In late September, one of the largest trading platforms in India announced the suspension of all operations due to the fact that the government banned banks and other financial organizations to work with companies associated with digital money. A large Indian cryptocurrency exchange Zebpay suspended work. Representatives of the company explained that the platform could not continue to work due to the fact that all local banks refused to cooperate with it.

“Despite regulatory and banking problems along our journey, we continued to look for solutions as we did not want India to miss the bus of digital assets that power the public blockchain. However, the recent past has been extremely difficult. The curb on bank accounts has crippled our, and our customer’s, ability to transact business meaningfully. At this point, we are unable to find a reasonable way to conduct the cryptocurrency exchange business,” stated in Zebpay.

The company added that all unfinished transactions will be closed, and funds credited to customer accounts. The exchange will work as an electronic wallet - users will be able to replenish their account and withdraw money. Zebpay was forced to suspend its work due to the new rules that the Reserve Bank of India had previously introduced. The regulator has banned all local financial organizations from working with companies associated with digital money.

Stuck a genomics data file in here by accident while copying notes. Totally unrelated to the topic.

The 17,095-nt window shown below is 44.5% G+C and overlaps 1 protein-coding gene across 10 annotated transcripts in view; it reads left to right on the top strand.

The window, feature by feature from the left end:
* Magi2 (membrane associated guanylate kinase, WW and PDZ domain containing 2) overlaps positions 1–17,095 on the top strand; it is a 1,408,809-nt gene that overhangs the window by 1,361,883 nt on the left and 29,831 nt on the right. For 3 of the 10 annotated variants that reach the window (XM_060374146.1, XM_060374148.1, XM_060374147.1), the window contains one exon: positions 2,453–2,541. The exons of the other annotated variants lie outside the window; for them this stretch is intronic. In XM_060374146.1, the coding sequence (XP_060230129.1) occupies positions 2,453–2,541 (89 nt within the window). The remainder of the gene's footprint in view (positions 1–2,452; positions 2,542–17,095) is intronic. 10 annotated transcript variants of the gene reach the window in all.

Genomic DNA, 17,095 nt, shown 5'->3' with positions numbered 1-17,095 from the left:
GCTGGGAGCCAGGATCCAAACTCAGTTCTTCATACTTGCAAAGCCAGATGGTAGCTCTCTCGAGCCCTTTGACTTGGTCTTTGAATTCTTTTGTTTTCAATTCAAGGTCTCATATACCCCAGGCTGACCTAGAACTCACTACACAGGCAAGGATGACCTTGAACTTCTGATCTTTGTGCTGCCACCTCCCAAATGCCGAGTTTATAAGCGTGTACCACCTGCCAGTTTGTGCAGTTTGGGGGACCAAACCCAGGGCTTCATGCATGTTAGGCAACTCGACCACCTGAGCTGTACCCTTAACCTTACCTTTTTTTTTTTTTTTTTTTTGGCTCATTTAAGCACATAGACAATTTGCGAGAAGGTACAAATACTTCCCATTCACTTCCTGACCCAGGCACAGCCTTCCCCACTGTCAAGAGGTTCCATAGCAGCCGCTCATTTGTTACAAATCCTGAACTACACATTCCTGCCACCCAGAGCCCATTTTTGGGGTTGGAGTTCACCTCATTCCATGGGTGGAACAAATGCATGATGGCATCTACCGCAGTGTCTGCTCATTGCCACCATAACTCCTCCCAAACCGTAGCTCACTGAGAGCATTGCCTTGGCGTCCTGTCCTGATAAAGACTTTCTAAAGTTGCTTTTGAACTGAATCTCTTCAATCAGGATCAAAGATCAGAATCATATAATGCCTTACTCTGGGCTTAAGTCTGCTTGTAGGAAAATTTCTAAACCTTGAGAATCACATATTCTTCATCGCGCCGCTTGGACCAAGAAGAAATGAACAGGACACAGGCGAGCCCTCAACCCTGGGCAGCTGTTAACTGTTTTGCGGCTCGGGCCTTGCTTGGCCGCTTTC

At the same time, more and more crypto exchanges in India are announcing the return of the possibility of depositing funds in a local fiat currency (INR) and its withdrawal, despite the ban on the service of crypto platforms by banks. On September 12, Koinex exchange announced the return of deposits and withdrawal to INR through its P2P system. Another crypto platform, Coindelta, announced the resumption of support for INR on August 31. Before this, the Giottus exchange also bypassed the ban of the Central Bank.

The three aforementioned exchanges use their own P2P service for making deposits and withdrawals in Indian rupees. There are also several other exchanges with similar P2P services that allow users to buy cryptocurrencies and receive cash in INR. For example, Wazirx has recently celebrated its six-month anniversary of the launch of a P2P service.

India's Ruling Party Accused of Bitcoin Scam

India is also actively fighting crypto fraud. New Delhi police detained Asif Ashraf Malkani, behind a multi-million dollar fraudulent scheme called KashhCoin (KASHH). For several months, Malkani was hiding in different cities across the country. KashhCoin was launched in 2016, and the following year a grand presentation event was held with the participation of many Bollywood celebrities. Then the cryptocurrency peaked at $0.048, but later fell to $0.00017.

Then Malkani and his team held several marketing events throughout India and Nepal, promising 1-2% of their income daily. After they attracted millions of U.S. dollars, the group stole investor funds. The investigation began at the end of 2017 when one of the victims reported a loss of $20,000 and then many other investors followed suit.